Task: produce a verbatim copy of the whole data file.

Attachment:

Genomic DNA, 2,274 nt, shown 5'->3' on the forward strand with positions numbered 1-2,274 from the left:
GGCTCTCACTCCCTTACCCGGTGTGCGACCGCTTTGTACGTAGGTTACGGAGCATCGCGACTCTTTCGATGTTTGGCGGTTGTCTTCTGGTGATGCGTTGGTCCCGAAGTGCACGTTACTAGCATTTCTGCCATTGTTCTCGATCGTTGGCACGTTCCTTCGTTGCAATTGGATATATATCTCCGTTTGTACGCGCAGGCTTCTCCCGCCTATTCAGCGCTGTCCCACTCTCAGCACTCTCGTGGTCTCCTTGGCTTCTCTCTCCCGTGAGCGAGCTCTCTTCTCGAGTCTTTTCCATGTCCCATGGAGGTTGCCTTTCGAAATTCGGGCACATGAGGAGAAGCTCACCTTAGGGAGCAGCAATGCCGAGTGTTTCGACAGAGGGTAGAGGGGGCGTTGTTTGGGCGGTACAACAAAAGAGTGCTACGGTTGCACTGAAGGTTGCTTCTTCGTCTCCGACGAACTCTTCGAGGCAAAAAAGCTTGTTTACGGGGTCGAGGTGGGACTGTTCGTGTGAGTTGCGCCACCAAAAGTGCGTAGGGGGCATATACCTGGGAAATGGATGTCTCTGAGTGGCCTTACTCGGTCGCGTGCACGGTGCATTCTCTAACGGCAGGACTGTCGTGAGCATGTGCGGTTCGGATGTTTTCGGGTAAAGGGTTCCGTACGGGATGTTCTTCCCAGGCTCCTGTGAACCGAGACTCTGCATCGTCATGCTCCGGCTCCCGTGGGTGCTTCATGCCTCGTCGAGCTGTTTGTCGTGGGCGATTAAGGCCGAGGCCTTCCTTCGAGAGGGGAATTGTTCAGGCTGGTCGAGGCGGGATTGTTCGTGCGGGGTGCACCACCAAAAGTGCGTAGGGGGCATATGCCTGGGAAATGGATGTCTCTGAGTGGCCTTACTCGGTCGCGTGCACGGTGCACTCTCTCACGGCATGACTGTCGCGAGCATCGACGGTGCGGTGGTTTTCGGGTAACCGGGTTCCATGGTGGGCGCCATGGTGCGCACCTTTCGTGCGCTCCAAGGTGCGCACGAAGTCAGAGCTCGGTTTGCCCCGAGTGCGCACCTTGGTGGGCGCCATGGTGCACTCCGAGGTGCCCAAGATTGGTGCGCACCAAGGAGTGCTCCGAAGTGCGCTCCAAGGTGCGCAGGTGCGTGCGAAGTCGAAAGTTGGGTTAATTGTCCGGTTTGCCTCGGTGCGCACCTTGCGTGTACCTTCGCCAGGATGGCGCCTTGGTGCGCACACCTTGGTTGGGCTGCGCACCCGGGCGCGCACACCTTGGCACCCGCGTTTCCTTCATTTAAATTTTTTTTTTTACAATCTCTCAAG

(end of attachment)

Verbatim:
Genomic DNA, 2,274 nt, shown 5'->3' on the forward strand with positions numbered 1-2,274 from the left:
GGCTCTCACTCCCTTACCCGGTGTGCGACCGCTTTGTACGTAGGTTACGGAGCATCGCGACTCTTTCGATGTTTGGCGGTTGTCTTCTGGTGATGCGTTGGTCCCGAAGTGCACGTTACTAGCATTTCTGCCATTGTTCTCGATCGTTGGCACGTTCCTTCGTTGCAATTGGATATATATCTCCGTTTGTACGCGCAGGCTTCTCCCGCCTATTCAGCGCTGTCCCACTCTCAGCACTCTCGTGGTCTCCTTGGCTTCTCTCTCCCGTGAGCGAGCTCTCTTCTCGAGTCTTTTCCATGTCCCATGGAGGTTGCCTTTCGAAATTCGGGCACATGAGGAGAAGCTCACCTTAGGGAGCAGCAATGCCGAGTGTTTCGACAGAGGGTAGAGGGGGCGTTGTTTGGGCGGTACAACAAAAGAGTGCTACGGTTGCACTGAAGGTTGCTTCTTCGTCTCCGACGAACTCTTCGAGGCAAAAAAGCTTGTTTACGGGGTCGAGGTGGGACTGTTCGTGTGAGTTGCGCCACCAAAAGTGCGTAGGGGGCATATACCTGGGAAATGGATGTCTCTGAGTGGCCTTACTCGGTCGCGTGCACGGTGCATTCTCTAACGGCAGGACTGTCGTGAGCATGTGCGGTTCGGATGTTTTCGGGTAAAGGGTTCCGTACGGGATGTTCTTCCCAGGCTCCTGTGAACCGAGACTCTGCATCGTCATGCTCCGGCTCCCGTGGGTGCTTCATGCCTCGTCGAGCTGTTTGTCGTGGGCGATTAAGGCCGAGGCCTTCCTTCGAGAGGGGAATTGTTCAGGCTGGTCGAGGCGGGATTGTTCGTGCGGGGTGCACCACCAAAAGTGCGTAGGGGGCATATGCCTGGGAAATGGATGTCTCTGAGTGGCCTTACTCGGTCGCGTGCACGGTGCACTCTCTCACGGCATGACTGTCGCGAGCATCGACGGTGCGGTGGTTTTCGGGTAACCGGGTTCCATGGTGGGCGCCATGGTGCGCACCTTTCGTGCGCTCCAAGGTGCGCACGAAGTCAGAGCTCGGTTTGCCCCGAGTGCGCACCTTGGTGGGCGCCATGGTGCACTCCGAGGTGCCCAAGATTGGTGCGCACCAAGGAGTGCTCCGAAGTGCGCTCCAAGGTGCGCAGGTGCGTGCGAAGTCGAAAGTTGGGTTAATTGTCCGGTTTGCCTCGGTGCGCACCTTGCGTGTACCTTCGCCAGGATGGCGCCTTGGTGCGCACACCTTGGTTGGGCTGCGCACCCGGGCGCGCACACCTTGGCACCCGCGTTTCCTTCATTTAAATTTTTTTTTTTACAATCTCTCAAG